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14th March 1999

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A lonely man, lost and confused in a desert land

Sri Lankans go in their numbers to the Middle East seeking greener pastures. They face many a hardship and go through trying times. Many also feel homesick.

Nisal, the hero in Hugh Opatha's novel, Anduru Salu Atarin is one of them. He goes to Saudi Arabia to accept an appointment as a teacher. The novel relates his story of "the pair of eyes I saw through the dark dress in a lonely moment in the waterless desert".

The writer captures the feelings of a lonely man in the desert land poignantly . The young man is not sure of his girl friend's intentions back in Sri Lanka. He is reluctant to say 'yes' to an American student who is keen to settle down with him. He develops a liking towards a Sri Lankan girl staying in his friend's house - the friend who fixed the job for him and invites him to stay with them. He is warned that the girl is engaged to a close friend of theirs. Nisal is all confused.

Opatha cleverly takes the reader through a series of events building up the emotions of the three or four characters around whom the story revolves.

Written in a readable style, 'Anduru Salu Atarin' makes the reader anxious to know what happens next.

Opatha's earlier novels were 'Nihanda Detol' (Silent lips) and Anantaya Soya (Searching for the endless). He has also a collection of short stories (Sudangi) and two radio dramas (Madhui Mamai & Mage Taniyata Mama) to his credit.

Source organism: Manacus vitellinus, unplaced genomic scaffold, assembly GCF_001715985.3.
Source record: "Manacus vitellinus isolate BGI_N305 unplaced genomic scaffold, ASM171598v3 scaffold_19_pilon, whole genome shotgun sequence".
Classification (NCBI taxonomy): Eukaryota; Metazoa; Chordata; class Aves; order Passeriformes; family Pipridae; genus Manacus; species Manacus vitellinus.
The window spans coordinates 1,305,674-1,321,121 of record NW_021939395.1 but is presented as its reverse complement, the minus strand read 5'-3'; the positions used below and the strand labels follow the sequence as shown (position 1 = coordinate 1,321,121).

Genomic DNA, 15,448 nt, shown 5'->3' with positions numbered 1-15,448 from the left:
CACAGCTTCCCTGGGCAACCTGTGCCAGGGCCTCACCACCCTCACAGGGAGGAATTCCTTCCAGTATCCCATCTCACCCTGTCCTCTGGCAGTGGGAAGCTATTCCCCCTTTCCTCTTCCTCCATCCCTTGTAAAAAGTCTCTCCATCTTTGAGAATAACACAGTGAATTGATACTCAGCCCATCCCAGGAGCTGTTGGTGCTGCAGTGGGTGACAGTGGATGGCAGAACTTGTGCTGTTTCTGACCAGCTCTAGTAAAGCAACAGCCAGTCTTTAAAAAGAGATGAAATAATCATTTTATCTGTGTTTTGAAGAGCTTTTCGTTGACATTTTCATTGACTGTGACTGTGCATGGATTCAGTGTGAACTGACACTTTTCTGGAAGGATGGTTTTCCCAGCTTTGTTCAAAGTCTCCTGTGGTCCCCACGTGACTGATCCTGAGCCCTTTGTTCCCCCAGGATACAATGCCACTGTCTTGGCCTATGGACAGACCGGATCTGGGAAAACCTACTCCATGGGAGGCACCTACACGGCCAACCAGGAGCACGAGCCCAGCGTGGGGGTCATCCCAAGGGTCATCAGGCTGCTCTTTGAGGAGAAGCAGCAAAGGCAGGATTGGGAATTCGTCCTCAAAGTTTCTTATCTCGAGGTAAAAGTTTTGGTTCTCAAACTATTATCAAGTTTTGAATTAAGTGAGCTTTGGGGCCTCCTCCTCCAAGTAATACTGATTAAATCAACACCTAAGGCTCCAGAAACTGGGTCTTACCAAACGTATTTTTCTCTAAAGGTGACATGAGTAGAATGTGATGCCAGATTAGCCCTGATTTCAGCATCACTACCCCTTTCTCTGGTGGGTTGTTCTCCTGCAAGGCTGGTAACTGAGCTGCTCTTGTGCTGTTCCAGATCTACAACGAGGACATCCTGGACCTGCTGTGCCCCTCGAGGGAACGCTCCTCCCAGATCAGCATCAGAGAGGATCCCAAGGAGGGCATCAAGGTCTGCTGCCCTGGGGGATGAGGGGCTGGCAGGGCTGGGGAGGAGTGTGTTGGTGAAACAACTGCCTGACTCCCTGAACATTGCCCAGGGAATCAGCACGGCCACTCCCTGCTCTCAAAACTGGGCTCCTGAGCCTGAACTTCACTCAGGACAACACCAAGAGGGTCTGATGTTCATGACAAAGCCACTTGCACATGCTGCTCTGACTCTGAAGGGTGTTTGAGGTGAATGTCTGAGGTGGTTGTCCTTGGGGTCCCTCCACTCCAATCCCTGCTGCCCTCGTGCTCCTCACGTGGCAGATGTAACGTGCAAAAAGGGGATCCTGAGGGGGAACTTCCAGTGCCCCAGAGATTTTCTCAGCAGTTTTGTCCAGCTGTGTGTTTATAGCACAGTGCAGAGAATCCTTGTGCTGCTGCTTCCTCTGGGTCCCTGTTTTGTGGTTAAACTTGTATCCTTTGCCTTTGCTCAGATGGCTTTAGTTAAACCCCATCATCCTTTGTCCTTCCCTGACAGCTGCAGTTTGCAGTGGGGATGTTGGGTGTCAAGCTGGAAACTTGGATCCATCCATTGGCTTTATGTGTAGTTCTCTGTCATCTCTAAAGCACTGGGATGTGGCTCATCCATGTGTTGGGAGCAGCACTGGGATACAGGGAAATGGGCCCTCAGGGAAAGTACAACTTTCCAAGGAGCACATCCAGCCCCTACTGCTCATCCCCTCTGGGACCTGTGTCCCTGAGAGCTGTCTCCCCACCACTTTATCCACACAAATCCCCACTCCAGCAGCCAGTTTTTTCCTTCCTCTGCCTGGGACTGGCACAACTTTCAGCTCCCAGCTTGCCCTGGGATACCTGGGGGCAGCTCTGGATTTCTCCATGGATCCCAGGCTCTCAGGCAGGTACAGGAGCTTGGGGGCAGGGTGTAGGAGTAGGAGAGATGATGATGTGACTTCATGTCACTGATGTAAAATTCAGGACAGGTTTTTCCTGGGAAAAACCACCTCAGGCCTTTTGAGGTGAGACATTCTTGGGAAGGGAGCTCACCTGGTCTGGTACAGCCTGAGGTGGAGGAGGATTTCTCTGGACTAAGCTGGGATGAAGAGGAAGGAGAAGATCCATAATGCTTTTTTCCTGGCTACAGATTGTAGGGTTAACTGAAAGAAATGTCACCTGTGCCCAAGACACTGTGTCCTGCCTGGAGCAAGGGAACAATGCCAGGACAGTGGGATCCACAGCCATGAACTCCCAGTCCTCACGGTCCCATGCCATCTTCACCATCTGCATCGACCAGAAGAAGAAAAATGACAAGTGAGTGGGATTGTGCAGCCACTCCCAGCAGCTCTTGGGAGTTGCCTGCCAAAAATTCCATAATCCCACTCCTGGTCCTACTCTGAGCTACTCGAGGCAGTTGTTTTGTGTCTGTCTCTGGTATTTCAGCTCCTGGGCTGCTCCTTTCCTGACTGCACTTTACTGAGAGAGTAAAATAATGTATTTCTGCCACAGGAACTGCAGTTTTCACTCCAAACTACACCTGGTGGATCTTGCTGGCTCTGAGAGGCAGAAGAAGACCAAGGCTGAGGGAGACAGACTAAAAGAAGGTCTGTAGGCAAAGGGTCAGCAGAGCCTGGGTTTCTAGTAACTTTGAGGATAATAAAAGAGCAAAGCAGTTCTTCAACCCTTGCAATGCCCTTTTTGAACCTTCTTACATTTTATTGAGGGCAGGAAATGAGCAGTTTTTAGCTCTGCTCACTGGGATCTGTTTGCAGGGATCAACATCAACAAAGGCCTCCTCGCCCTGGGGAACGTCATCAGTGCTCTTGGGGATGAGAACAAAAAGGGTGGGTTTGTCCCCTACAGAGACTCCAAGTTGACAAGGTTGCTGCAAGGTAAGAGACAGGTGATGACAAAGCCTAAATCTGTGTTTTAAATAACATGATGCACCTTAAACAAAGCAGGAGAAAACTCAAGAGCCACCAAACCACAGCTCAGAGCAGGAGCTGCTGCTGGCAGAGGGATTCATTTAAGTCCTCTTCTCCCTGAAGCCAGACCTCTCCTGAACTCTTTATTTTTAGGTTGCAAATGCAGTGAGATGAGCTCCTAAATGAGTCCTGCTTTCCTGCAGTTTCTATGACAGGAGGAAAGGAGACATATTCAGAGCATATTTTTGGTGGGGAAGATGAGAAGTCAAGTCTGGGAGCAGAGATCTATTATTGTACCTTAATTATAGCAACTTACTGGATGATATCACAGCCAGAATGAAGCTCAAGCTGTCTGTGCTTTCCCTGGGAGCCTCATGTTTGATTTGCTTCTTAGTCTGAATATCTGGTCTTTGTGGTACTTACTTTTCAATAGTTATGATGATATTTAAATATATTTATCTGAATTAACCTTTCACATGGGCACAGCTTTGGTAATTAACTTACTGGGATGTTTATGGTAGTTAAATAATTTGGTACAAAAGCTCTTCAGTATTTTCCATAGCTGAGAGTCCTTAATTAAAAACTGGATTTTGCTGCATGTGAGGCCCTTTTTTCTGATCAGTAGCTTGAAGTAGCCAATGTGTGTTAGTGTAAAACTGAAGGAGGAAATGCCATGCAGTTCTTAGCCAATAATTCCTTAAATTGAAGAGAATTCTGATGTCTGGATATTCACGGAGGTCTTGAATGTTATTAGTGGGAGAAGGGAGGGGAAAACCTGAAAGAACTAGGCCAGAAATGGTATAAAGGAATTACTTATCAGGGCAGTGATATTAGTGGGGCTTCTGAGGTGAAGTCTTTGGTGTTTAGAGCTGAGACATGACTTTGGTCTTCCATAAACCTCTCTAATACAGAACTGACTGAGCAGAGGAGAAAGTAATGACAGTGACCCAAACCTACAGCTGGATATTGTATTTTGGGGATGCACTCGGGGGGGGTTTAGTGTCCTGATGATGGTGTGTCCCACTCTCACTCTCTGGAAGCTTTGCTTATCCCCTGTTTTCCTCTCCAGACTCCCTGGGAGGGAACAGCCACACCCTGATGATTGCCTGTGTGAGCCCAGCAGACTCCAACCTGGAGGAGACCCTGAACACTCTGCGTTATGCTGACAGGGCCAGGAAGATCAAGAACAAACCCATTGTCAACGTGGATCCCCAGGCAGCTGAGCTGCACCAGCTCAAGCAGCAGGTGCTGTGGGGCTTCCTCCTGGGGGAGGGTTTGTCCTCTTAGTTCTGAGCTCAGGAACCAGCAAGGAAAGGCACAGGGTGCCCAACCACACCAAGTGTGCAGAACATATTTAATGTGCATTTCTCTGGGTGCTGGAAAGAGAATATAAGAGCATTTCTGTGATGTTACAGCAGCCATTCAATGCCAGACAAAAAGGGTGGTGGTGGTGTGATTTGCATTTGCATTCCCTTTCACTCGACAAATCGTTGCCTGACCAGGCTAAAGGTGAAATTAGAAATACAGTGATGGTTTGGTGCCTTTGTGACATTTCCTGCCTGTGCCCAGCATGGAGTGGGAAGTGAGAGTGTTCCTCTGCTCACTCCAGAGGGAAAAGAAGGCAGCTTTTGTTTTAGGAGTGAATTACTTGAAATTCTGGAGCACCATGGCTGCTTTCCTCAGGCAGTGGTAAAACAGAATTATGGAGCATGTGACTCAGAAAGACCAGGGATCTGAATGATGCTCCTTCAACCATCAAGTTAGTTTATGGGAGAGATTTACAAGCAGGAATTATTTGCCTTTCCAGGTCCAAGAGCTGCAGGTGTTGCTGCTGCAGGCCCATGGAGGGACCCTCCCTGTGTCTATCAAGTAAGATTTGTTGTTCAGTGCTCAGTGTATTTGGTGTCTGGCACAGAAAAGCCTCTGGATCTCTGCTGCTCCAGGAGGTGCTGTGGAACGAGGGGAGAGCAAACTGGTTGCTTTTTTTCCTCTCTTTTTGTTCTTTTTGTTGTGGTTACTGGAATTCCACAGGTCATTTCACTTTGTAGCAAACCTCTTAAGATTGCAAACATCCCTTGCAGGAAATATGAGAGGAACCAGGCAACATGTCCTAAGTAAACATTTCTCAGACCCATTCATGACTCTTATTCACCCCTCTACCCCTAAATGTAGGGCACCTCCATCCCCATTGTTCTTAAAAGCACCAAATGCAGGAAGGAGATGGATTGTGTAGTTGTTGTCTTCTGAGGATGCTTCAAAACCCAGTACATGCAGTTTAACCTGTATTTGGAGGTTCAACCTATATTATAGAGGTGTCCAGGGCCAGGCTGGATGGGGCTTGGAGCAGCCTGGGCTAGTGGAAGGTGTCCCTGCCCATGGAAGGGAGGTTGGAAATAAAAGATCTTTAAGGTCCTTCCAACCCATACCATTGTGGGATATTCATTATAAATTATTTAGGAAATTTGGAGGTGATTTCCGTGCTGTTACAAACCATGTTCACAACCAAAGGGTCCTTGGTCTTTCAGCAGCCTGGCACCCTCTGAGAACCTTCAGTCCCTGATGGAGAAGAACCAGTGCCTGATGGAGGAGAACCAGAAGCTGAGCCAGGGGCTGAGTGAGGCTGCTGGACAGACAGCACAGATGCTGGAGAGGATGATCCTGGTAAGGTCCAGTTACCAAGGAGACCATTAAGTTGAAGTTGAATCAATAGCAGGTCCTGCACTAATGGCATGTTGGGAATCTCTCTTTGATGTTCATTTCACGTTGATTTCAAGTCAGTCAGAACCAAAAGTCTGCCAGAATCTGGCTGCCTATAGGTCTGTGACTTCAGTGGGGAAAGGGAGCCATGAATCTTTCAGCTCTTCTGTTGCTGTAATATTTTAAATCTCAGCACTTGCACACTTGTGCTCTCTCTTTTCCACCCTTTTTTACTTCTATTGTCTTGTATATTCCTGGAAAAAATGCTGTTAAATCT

In a 'word to the reader', Opatha says he is anxious to know the feelings of the readers once they read 'Anduru Salu Atarin' and invites them to share those feelings with him.

"Your words will be a source of inspiration for my future work" he says.

- Ranat

Book Review

It's handsome and informative

Book Review Fifty Years of Sri Lanka's Independence: A Socio-Economic Review - by Professor A. D. V. de. S. Indraratne. Published by the Sri Lanka Institute of Social and Economic Studies. Reviewed by Dr. M. Ranji P. Salgado.

In mid-1997, Professor Indraratna conceived the idea of publishing a comprehensive review of socio-economic developments during the first fifty years of independent Sri Lanka to coincide with the Independence Golden Jubilee celebrations.

The review, was to address "major issues, such as (i) whether the newly won political freedom has been effectively used to provide economic freedom and social justice to all sections of the Sri Lankan people, (ii) how much economic and social progress has been achieved since 1948, (iii) what have been Sri Lanka's successes and in what spheres,(iv) where has Sri Lanka failed, and (v) whether or not the policies pursued have been proved right."

These were ambitious goals sought to be achieved through a publication to be produced within roughly a six month time frame. Readers of the publication may have different views as to how fully these goals have been met. What is undeniable is that Professor Indraratna coped with the challenge of the tight deadline he had set for himself and brought out an informative and handsome commemorative volume by the due date.